Allergic Rhinitis is the most common atopic condition and one of the most common chronic conditions in children under 18 years of age. According to a global study carried out in the mid-1990s, its prevalence in children aged 6-7 years is as high as 15%, while in some countries it is as high as 40% in children aged 13-14 years. In childhood it is more common in boys. Children who have one or both parents with Allergic Rhinitis are more likely to develop Allergic Rhinitis as well.
Allergic Rhinitis is a chronic condition of the nose and is caused by the effects of airborne allergens. The most common allergens responsible are tree (e.g. olive) and plant (e.g. periwinkle, grass) pollen, dust mites, fungi found in moisture and animal (mainly cat and dog) epithelia. Dust mites, dust mites, fungi and animal epithelia are allergens that are in the air year-round, are called year-round and cause year- round Allergic Rhinitis. In contrast, tree and plant pollen is mostly circulating in the air at certain times of the year (the season of their respective pollen cycle) and therefore these allergens are called seasonal allergens and cause seasonal Allergic Rhinitis. Depending on its duration, Allergic Rhinitis can also be classified as intermittent and persistent.
The characteristic symptoms of a child with Allergic Rhinitis are runny nose (runny nose), congestion (congestion), sneezing and itching (itching) in the nose and/or inside the throat and/or ears. The intensity of the symptoms and their variation during the day may vary from child to child and from year to year.
As a result of congestion, the child often develops dark circles on the lower eyelids, breathes through the mouth, snores and has periods of apnea (breathlessness for a few seconds) during sleep. At the same time, because of the itching, he usually rubs his nose with a characteristic upward movement called "allergic greeting". In the long term, the 'allergic greeting' results in the development of a transverse fold in the nose corresponding to the point where the nose 'folds' when the child rubs it upwards.
The nasal discharge is usually clear (like water) or whitish and there may be a posterior nasal discharge, i.e. discharge running from the back of the nose down into the throat. The postnasal drip may be the reason why the child has a cough, especially when lying down.
The aforementioned symptoms are triggered when the child inhales allergens to which the child is allergic. However, a similar clinical picture may be seen when inhaling cigarette smoke, exhaust fumes, detergents, various strong smells (cologne, food being cooked), and when noticing differences in temperature or humidity from room to room. This reaction to non-specific stimuli is called non-specific nasal hyperresponsiveness and is due to the fact that chronic inflammation of the mucous membrane (the inside of the nose) has increased its "sensitivity" so that it cannot tolerate and overreacts to simple irritants that are not allergens. Therefore, non-specific irritants may exacerbate and cause flare-ups of Allergic Rhinitis.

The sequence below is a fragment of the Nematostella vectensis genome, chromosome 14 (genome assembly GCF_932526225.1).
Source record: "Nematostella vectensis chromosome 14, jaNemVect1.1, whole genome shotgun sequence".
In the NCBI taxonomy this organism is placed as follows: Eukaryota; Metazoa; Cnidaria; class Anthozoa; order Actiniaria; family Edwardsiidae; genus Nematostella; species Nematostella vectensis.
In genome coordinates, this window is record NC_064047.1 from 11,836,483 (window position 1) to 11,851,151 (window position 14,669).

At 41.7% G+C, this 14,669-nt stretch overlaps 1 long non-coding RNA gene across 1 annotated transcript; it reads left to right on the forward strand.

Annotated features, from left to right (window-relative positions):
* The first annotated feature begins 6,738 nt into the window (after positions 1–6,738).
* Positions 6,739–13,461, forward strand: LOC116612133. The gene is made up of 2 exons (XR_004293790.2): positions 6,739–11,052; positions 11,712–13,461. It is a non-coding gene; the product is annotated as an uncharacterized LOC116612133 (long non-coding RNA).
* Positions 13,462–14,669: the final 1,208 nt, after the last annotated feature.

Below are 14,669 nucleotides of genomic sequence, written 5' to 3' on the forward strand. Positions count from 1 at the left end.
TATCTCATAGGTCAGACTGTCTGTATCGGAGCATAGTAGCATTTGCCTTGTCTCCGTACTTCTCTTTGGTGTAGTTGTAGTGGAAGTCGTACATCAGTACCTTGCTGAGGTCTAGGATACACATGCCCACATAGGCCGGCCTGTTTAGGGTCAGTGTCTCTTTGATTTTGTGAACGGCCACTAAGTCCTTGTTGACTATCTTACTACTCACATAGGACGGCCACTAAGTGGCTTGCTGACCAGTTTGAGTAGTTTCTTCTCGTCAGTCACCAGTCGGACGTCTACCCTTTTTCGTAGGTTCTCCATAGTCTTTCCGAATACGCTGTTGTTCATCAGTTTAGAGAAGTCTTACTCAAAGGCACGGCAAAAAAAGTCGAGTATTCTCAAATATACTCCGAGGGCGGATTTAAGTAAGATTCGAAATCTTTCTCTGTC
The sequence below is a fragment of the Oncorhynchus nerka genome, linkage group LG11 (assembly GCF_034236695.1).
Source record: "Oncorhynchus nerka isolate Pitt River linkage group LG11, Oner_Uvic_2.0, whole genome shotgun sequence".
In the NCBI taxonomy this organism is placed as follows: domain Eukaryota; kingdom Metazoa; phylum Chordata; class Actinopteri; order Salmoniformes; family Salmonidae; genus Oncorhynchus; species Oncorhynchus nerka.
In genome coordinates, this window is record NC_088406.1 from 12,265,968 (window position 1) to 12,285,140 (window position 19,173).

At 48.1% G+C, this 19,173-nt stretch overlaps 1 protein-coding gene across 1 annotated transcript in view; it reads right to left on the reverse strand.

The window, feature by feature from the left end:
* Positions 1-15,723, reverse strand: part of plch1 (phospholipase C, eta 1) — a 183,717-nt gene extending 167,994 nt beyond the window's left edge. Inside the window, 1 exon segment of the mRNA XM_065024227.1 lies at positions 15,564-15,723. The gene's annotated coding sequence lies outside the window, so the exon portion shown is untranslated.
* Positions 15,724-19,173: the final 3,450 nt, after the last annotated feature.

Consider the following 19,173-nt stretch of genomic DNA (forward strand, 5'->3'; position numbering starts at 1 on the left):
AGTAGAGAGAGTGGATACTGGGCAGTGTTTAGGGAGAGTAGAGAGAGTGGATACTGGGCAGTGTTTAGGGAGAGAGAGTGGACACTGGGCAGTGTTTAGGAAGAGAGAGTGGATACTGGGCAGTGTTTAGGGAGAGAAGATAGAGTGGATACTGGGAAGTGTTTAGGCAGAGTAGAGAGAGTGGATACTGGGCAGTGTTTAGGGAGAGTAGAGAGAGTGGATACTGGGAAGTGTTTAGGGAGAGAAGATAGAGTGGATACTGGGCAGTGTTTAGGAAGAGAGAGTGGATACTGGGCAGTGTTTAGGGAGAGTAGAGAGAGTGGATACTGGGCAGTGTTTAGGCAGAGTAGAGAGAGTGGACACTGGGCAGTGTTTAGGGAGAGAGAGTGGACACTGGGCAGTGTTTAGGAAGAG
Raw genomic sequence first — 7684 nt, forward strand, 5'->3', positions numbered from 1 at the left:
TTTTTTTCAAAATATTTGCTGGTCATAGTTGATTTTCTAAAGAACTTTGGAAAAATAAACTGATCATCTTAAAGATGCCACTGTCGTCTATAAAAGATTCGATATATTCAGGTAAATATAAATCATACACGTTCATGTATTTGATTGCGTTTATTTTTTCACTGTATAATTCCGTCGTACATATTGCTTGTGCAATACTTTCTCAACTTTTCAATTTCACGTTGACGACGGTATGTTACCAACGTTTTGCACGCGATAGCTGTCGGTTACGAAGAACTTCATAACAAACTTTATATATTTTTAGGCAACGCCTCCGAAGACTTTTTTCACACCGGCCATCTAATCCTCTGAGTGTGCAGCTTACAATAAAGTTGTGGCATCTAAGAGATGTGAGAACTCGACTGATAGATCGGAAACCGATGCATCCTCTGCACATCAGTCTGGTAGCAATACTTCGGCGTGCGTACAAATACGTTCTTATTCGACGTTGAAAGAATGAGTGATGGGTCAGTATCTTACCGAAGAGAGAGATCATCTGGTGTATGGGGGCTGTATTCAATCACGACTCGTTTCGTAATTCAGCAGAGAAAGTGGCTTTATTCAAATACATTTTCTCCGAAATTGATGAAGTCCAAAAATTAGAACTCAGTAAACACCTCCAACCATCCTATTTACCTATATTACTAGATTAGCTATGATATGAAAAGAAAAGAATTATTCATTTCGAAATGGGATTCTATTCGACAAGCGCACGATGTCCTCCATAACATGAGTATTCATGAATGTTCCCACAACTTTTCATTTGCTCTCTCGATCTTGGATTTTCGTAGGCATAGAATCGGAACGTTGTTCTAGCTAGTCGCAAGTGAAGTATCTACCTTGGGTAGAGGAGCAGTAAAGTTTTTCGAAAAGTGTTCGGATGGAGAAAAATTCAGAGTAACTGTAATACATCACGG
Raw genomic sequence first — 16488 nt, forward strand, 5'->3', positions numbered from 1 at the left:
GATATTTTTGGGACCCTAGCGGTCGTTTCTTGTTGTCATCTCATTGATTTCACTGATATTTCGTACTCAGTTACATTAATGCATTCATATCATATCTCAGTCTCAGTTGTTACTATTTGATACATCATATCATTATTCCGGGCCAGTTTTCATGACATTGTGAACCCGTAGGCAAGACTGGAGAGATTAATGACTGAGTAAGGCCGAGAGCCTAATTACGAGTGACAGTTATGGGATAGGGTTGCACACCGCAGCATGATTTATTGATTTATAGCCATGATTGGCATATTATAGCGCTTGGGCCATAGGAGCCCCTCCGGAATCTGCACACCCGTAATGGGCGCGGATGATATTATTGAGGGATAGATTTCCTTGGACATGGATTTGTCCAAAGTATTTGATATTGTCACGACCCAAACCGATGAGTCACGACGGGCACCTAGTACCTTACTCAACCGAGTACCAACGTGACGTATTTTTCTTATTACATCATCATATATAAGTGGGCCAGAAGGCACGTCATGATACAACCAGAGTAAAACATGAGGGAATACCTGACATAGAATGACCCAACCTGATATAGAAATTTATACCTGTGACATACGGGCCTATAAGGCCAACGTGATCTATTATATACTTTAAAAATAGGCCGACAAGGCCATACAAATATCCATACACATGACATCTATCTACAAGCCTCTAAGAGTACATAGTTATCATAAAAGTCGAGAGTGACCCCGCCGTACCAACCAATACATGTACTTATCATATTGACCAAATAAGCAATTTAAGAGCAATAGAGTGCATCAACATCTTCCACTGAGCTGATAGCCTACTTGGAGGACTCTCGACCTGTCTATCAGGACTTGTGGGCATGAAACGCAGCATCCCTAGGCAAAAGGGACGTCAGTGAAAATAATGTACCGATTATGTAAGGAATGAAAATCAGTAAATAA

Quite often Allergic Rhinitis coexists with Allergic Conjunctivitis (red eyes with itchy, watery eyes) and/or Allergic Asthma, as well as chronic sinusitis (e.g. sinusitis) and otitis media.
The first step in diagnosis is to acquire a detailed allergic history and review the inside of the nose. This is followed by skin prick tests on the most common allergens in the air of the area/country where the child lives. In the same direction, blood tests may be carried out to identify the specific antibodies (IgE) that the body may produce for each allergen. In the case of a positive result we say that the child is sensitized to the specific allergen. If the sensitizations match the clinical picture (e.g. the palm tree has symptoms only in spring and is sensitized to the olive tree, which is a tree that blooms in spring), then only the diagnosis of allergic rhinitis is given. In rare cases, a specific nasal challenge may need to be performed additionally. This is a test in which an extract of an allergen is placed in the nose to assess the reaction, i.e. the symptoms that may appear after a few minutes.
The management of the child with Allergic Rhinitis is multifaceted and consists of:
- informing and educating the parents and the child about the various parameters of the disease and its therapeutic approach,
- Avoidance of the responsible allergens,
- avoidance of non-specific irritants,
- administration of medication, and
- specific immunotherapy
Measures to avoid airborne allergens are not always feasible and when they can be applied their effectiveness is not always guaranteed. In any case, however, it is advisable to make efforts to apply them.
Medication is administered during periods when the levels of the allergen in the air are high and the young patient has symptoms. It consists mainly in the administration of an antihistamine (oral or nasal spray) and/or cortisone spray applied to the nose. Particularly effective is prophylactic medication, i.e. medication that precedes the onset of symptoms and is administered shortly before the period of increased allergen load in the atmosphere begins. It is mainly applied in seasonal allergic rhinitis.
And while drug treatment is simply symptomatic treatment, specific immunotherapy to airborne allergens is the sole causative treatment of Allergic Rhinitis. Its goal is to change the immune system to stop recognizing the air allergen as an enemy, stopping it from reacting when it comes into contact with it. This is why it is a long-term treatment that lasts 3-5 years. Immunotherapy is the only treatment that has been shown to halt the progression of Allergic Rhinitis to Asthma.
PhD Candidate, University of Athens